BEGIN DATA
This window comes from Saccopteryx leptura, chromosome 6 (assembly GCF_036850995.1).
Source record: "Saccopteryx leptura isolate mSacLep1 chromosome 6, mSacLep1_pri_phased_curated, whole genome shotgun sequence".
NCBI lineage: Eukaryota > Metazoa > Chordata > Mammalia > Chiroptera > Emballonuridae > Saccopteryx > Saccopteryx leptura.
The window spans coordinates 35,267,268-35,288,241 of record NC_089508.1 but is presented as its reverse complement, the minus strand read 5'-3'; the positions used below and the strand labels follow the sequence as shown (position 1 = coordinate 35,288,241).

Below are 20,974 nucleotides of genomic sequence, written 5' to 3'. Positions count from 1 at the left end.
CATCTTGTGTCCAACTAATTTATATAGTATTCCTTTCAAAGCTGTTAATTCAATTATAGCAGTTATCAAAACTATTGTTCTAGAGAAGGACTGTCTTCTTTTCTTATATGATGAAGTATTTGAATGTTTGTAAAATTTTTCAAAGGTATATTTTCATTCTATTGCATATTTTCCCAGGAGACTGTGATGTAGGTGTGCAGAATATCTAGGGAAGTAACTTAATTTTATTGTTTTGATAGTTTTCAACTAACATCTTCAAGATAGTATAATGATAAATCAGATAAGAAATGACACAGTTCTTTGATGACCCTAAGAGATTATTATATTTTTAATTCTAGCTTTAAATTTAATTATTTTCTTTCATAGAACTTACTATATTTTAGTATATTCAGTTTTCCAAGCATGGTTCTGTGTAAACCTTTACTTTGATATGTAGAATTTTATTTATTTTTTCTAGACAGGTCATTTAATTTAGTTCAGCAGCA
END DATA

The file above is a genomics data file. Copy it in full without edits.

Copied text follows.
This window comes from Saccopteryx leptura, chromosome 6 (assembly GCF_036850995.1).
Source record: "Saccopteryx leptura isolate mSacLep1 chromosome 6, mSacLep1_pri_phased_curated, whole genome shotgun sequence".
NCBI lineage: Eukaryota > Metazoa > Chordata > Mammalia > Chiroptera > Emballonuridae > Saccopteryx > Saccopteryx leptura.
The window spans coordinates 35,267,268-35,288,241 of record NC_089508.1 but is presented as its reverse complement, the minus strand read 5'-3'; the positions used below and the strand labels follow the sequence as shown (position 1 = coordinate 35,288,241).

Below are 20,974 nucleotides of genomic sequence, written 5' to 3'. Positions count from 1 at the left end.
CATCTTGTGTCCAACTAATTTATATAGTATTCCTTTCAAAGCTGTTAATTCAATTATAGCAGTTATCAAAACTATTGTTCTAGAGAAGGACTGTCTTCTTTTCTTATATGATGAAGTATTTGAATGTTTGTAAAATTTTTCAAAGGTATATTTTCATTCTATTGCATATTTTCCCAGGAGACTGTGATGTAGGTGTGCAGAATATCTAGGGAAGTAACTTAATTTTATTGTTTTGATAGTTTTCAACTAACATCTTCAAGATAGTATAATGATAAATCAGATAAGAAATGACACAGTTCTTTGATGACCCTAAGAGATTATTATATTTTTAATTCTAGCTTTAAATTTAATTATTTTCTTTCATAGAACTTACTATATTTTAGTATATTCAGTTTTCCAAGCATGGTTCTGTGTAAACCTTTACTTTGATATGTAGAATTTTATTTATTTTTTCTAGACAGGTCATTTAATTTAGTTCAGCAGCA